Citigroup Inc. is once again ready for its close-up.
The New York bank on Tuesday hosted its first investor day in more than nine (nine!!) years. Management stepped up to the task of convincing investors that the bank is no longer a turnaround story, pushing instead the idea that it's on a growth trajectory. A more than 3 percent pop in its stock suggests shareholders are buying into the hype that the lender has -- in CEO Michael Corbat's words -- "passed an inflection point" and can deliver on revamped targets which could propel shares as high as $100 by 2020. (The stock's at about $68 now.)
Can the bank meet its various goals? It's possible, but investors shouldn't accept that it's a given or that it will be easy. Executives reiterated that the majority of the bank's earnings growth will be "driven by things within our control," but that's not quite the case.
That assumption is certainly realistic, but by definition, it isn't within Citi's control: the lender has to pass future stress tests and in doing so, must gain approval from the Federal Reserve before it can keep whittling away at its levels of excess capital even if they are well above the regulatory minimum.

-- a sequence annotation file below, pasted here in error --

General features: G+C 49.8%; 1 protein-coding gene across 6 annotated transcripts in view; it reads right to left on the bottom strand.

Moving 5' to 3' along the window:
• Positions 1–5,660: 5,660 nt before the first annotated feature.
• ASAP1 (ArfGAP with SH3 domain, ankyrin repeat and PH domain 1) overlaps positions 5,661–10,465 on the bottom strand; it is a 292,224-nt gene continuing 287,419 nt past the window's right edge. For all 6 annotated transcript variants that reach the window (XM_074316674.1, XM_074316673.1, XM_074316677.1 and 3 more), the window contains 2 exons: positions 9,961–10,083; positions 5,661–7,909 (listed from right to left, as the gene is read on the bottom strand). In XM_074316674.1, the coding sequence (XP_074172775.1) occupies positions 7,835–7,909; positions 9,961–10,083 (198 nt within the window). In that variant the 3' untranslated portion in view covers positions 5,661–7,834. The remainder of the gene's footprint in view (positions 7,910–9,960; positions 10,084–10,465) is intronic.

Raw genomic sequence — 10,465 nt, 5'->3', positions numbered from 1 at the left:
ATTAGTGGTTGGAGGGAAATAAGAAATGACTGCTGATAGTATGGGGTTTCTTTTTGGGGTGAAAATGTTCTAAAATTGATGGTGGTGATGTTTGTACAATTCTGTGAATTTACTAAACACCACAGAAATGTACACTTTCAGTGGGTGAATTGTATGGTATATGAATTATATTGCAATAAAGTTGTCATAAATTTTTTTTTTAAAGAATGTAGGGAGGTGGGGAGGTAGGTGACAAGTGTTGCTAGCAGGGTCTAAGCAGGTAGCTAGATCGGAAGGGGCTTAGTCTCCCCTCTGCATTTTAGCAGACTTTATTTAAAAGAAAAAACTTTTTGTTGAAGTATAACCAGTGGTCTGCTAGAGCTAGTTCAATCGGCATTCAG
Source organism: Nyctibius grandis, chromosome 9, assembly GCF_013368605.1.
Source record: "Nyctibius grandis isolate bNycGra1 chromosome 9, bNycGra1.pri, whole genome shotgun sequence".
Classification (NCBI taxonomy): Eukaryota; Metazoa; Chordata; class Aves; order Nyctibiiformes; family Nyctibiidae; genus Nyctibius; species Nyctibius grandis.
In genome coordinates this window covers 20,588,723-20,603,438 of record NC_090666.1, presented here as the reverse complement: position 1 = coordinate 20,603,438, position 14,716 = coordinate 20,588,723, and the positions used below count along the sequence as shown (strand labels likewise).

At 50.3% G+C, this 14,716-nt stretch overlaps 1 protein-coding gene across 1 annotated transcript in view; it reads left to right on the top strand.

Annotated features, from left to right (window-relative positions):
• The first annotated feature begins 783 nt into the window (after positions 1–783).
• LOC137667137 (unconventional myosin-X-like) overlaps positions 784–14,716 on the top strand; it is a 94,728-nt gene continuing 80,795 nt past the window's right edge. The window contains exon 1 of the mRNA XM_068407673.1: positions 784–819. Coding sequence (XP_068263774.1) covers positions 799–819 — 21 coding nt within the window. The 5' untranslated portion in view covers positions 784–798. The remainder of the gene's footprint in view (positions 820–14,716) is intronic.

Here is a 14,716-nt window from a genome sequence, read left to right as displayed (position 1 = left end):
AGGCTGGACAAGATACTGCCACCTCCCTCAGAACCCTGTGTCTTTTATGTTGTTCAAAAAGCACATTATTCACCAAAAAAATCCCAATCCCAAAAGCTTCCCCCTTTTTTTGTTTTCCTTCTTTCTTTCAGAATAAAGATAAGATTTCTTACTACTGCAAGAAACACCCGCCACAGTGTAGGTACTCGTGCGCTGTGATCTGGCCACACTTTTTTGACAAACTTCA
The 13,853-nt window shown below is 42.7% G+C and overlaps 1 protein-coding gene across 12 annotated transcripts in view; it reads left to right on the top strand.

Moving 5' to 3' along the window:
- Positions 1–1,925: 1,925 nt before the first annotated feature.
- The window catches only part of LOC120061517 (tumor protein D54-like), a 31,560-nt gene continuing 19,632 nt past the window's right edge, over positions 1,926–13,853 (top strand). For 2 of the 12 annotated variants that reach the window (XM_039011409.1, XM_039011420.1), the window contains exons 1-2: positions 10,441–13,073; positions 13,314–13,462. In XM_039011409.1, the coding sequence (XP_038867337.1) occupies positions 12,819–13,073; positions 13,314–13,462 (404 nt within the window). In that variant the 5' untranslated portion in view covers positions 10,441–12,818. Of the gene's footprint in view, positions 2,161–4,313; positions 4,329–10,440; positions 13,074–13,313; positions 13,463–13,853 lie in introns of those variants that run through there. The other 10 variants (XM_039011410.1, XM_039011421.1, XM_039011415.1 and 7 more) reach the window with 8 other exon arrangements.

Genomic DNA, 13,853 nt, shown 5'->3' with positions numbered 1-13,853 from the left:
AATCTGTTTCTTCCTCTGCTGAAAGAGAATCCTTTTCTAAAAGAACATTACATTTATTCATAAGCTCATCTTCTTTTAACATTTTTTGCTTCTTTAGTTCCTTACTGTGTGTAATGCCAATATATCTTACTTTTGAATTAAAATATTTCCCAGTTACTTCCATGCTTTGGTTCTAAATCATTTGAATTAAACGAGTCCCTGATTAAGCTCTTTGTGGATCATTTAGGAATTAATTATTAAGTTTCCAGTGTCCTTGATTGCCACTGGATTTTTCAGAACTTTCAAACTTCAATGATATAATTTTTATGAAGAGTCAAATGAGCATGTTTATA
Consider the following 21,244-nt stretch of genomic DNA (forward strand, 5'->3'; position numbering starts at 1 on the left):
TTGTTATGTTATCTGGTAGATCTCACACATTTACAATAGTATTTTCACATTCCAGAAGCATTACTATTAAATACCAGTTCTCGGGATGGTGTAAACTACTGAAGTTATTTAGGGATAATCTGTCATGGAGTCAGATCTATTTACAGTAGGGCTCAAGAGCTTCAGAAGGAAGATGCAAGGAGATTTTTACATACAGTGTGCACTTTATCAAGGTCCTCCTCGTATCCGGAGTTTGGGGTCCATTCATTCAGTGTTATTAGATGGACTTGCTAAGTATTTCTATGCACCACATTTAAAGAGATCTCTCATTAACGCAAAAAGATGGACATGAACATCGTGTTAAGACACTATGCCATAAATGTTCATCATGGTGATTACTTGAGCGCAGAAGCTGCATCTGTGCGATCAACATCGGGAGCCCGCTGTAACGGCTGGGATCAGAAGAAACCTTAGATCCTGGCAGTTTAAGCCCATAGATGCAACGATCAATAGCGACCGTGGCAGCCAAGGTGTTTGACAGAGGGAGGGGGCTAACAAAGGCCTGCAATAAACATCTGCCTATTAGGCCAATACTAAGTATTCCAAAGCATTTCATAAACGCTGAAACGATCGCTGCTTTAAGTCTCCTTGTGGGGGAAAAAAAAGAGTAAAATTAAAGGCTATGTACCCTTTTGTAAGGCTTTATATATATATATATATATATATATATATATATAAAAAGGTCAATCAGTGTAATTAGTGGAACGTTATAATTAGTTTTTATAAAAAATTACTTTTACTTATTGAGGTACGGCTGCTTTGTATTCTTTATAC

The same goes for its earnings growth. Citi can keep a tight grip on expenses and its global consumer banking arm certainly has the potential to grow, thanks to gains by its wealth-management and credit-card units in the U.S. and Mexico. But it's still somewhat reliant on future interest-rate hikes, which may result in as much as $2.1 billion in annual net interest revenue by 2020 but once again, by definition, are outside its control.
Investors have been waiting since May 2008 to hear from Citi's top executives in such a forum, and now that they have, they appear receptive to the bank's efforts to rebuild credibility and its upbeat messaging. But by improving transparency and laying out its intentions, Citi is setting itself up to become an even likelier target for activists if it misses the mark when it comes to delivering on long-awaited results. Lucky then, that investors seem to have granted it a couple of years to prove its mettle.
This column does not necessarily reflect the opinion of Bloomberg LP and its owners.
As an aside, it's still aiming to reach 10 percent by 2019l. That's a level it had planned on hitting by 2015 but investors have -- for now at least -- forgiven Citi for testing their patience and granted the bank some extra time.
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